|Posted on January 3, 2017 at 4:25 PM|
Snap, Crackle, and Pop
Vinyl LP records are a physical medium. By that, I mean that a stylus (needle) is in physical contact with the walls of the record groove. As such, the friction between the stylus and groove walls produces some amount of background noise. There are different compositions for vinyl, some of which produce less background noise. Unfortunately, unless you are playing audiophile pressings like those from Sheffield Labs or Mobile Fidelity Sound Labs, there is no way to know how quiet the vinyl is for a given record.
Vinyl also suffers from noise created by contamination on the record. If the stylus encounters a spec of dust, for example, that will result in a snap. Or a crackle. Or a pop. A clean record is a quiet(er) record. Mishandling that scratched a record produces unwanted noise as well.
The lack of background noise is one of the big benefits of CDs, DVDs, and streaming sources over analog records. (Of course, portability and ease of access are big benefits to digitally stored music, too.)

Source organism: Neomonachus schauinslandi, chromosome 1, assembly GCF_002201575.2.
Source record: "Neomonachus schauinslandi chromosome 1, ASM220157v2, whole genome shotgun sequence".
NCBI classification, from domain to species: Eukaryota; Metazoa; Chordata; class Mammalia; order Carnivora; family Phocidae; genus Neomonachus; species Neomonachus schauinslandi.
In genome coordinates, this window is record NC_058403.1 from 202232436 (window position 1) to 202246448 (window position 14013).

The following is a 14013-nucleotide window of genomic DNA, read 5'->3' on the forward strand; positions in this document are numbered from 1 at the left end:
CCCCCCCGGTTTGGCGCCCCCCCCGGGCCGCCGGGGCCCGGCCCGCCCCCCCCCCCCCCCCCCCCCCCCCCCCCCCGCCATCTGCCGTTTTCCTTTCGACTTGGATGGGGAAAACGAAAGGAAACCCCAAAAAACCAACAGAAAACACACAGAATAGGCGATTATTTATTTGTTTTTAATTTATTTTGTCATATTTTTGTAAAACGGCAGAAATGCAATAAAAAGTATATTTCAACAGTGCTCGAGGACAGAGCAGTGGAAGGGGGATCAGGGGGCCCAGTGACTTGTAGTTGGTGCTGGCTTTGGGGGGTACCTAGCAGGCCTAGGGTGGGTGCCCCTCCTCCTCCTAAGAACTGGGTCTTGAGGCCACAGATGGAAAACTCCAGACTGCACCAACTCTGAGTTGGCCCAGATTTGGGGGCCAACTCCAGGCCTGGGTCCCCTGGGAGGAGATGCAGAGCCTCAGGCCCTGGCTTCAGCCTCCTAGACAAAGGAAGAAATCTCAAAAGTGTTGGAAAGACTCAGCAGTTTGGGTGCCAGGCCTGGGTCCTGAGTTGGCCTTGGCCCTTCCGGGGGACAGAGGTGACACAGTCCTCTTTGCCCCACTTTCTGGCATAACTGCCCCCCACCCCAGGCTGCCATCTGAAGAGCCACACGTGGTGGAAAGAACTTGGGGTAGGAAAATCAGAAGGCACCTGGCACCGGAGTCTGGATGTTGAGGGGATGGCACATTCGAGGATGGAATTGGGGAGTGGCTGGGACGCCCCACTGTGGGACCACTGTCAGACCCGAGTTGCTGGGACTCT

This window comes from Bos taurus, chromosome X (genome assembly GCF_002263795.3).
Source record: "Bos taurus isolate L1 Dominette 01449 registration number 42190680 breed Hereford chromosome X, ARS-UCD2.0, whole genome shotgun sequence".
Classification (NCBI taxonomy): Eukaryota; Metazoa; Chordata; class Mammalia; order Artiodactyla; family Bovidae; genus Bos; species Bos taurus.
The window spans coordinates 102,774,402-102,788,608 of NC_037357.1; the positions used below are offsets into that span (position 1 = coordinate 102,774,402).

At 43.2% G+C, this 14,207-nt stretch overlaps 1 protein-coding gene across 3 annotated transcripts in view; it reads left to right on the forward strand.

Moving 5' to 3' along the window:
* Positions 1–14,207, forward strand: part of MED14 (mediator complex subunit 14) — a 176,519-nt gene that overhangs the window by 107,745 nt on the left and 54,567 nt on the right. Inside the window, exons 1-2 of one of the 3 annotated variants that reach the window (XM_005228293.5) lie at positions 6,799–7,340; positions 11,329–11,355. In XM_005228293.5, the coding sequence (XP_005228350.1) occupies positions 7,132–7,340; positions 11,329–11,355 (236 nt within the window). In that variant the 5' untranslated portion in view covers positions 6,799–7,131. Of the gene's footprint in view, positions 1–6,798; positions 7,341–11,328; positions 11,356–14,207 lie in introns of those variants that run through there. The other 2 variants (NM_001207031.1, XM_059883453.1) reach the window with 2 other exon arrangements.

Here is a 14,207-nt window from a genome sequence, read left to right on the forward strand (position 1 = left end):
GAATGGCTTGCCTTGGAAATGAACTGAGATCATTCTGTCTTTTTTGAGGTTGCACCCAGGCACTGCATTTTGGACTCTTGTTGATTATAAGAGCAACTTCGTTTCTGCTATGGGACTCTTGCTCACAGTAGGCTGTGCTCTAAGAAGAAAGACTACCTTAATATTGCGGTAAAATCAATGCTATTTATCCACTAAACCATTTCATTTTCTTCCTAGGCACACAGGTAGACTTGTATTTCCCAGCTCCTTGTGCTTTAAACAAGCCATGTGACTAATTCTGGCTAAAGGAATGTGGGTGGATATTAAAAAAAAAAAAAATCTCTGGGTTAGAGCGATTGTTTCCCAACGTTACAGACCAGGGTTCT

My album collection has been carefully cared for over the years. Even so, many of my records have some degree of snap, crackle, and pop. Good news: VinylStudio has a built-in filter that addresses these issues (as well as the inherent background hiss on cassettes and reel-to-reel tapes). After creating my recordings in VinylStudio, I ran its "Clean Up Audio" function. It counts the number of snaps, crackles and pops that it removes and shows the statistics when the error correction is complete.
My noisiest album is an original, mono pressing of "Bob Dylan", by Bob Dylan, from 1962. I am not the original owner. Each side counted in excess of 100,000 corrections. My quietest album is "The Guess Who - #10", from 1973. Each side counted about 800 corrections.
A note about the Guess Who album: it is an RCA, four-channel, "Quadradisc". A lot of four channel ("quad") records were made with a different grade of vinyl that resulted in lower noise. This album is noticeably quieter in live listening.